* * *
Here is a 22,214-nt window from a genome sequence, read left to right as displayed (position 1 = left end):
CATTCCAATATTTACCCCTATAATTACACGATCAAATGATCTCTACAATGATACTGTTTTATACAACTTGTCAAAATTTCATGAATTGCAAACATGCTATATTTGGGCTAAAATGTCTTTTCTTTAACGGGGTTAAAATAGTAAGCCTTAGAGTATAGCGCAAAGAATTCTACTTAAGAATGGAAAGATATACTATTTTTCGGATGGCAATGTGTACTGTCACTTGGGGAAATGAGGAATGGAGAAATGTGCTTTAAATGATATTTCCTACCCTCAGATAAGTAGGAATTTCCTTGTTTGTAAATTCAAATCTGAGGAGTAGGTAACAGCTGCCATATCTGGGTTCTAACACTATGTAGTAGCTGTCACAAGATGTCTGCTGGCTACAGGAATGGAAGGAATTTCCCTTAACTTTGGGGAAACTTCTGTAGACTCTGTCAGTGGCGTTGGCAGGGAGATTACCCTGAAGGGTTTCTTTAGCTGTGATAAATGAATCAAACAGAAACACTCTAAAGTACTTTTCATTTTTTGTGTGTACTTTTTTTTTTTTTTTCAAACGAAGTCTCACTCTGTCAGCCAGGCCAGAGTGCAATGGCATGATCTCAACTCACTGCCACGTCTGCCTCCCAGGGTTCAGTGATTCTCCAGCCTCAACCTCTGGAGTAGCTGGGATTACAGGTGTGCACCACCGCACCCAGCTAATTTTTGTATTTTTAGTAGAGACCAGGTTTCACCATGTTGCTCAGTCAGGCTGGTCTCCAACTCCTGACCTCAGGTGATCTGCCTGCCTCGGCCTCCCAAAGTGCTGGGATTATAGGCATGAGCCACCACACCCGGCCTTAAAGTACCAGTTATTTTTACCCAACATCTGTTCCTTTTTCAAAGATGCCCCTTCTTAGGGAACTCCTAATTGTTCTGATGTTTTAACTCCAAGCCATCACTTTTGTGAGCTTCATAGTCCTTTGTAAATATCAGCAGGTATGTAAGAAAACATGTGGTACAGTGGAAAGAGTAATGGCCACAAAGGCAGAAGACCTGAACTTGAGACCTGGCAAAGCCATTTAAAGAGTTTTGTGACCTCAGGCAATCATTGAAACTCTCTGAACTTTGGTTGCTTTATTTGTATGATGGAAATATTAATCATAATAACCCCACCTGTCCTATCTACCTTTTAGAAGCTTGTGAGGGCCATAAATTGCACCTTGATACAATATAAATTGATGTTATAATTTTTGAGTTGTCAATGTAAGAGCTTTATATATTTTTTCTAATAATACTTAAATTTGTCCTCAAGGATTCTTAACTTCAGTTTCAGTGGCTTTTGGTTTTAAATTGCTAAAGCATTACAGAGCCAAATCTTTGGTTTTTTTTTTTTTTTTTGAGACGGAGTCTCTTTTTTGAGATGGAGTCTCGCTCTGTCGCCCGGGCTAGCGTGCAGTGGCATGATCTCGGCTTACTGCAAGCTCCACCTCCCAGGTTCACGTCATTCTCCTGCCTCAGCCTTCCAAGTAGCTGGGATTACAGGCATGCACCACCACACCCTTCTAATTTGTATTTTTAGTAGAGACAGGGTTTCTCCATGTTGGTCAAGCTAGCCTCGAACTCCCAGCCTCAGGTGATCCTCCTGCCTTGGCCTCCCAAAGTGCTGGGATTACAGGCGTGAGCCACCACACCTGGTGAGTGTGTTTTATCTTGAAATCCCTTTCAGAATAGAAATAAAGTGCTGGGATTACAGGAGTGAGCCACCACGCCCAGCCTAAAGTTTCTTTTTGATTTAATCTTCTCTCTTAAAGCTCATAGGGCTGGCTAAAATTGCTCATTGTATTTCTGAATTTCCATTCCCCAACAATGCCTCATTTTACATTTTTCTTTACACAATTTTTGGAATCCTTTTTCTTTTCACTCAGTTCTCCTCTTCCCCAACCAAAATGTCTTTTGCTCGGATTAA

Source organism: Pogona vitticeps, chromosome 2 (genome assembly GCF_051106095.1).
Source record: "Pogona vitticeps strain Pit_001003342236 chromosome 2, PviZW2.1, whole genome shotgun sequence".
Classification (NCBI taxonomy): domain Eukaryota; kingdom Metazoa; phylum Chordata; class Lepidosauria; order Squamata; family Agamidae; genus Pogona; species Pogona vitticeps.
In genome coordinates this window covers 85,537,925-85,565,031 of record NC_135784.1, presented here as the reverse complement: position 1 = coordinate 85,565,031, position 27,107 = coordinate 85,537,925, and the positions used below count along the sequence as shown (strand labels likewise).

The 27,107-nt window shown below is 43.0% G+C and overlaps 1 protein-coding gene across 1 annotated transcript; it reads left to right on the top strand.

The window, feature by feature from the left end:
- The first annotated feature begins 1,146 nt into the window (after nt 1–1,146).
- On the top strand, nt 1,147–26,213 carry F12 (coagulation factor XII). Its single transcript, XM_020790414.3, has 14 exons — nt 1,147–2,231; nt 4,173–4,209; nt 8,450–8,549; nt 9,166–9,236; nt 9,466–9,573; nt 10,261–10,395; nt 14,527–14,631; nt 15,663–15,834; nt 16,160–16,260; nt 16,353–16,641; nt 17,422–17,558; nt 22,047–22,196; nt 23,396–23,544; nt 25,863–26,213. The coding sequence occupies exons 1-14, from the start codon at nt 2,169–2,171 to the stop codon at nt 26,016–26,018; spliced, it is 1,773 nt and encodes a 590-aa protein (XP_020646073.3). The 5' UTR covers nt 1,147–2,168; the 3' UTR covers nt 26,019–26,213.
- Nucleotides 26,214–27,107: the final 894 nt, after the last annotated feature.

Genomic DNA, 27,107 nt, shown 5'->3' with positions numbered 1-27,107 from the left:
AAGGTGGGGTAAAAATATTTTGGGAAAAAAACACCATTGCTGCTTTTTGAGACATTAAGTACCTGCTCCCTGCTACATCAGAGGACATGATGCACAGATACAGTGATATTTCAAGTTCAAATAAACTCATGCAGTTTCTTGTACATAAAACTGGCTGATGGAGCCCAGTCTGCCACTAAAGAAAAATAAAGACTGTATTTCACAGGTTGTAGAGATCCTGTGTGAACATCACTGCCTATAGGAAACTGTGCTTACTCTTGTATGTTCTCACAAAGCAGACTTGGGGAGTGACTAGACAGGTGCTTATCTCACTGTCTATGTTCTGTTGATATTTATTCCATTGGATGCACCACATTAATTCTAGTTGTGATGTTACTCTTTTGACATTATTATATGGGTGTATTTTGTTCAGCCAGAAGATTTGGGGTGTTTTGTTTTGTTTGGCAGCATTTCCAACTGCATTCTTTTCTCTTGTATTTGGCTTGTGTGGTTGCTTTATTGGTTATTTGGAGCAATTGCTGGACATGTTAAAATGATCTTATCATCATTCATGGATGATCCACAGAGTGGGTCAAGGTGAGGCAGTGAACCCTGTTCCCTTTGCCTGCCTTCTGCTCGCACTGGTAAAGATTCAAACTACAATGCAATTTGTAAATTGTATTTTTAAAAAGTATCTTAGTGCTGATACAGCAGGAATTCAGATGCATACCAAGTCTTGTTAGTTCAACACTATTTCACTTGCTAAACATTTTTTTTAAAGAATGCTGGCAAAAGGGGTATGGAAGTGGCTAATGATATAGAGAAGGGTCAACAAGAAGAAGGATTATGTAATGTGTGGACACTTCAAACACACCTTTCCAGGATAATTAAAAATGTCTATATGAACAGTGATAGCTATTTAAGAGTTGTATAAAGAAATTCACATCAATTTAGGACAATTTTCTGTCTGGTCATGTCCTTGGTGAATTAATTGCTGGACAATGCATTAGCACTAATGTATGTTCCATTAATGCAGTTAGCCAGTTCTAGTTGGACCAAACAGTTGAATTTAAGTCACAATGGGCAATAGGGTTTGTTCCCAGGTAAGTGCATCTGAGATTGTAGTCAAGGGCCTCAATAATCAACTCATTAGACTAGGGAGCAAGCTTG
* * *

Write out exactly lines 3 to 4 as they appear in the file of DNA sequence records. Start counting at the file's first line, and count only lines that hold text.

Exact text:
Source organism: Pogona vitticeps, chromosome 2 (genome assembly GCF_051106095.1).
Source record: "Pogona vitticeps strain Pit_001003342236 chromosome 2, PviZW2.1, whole genome shotgun sequence".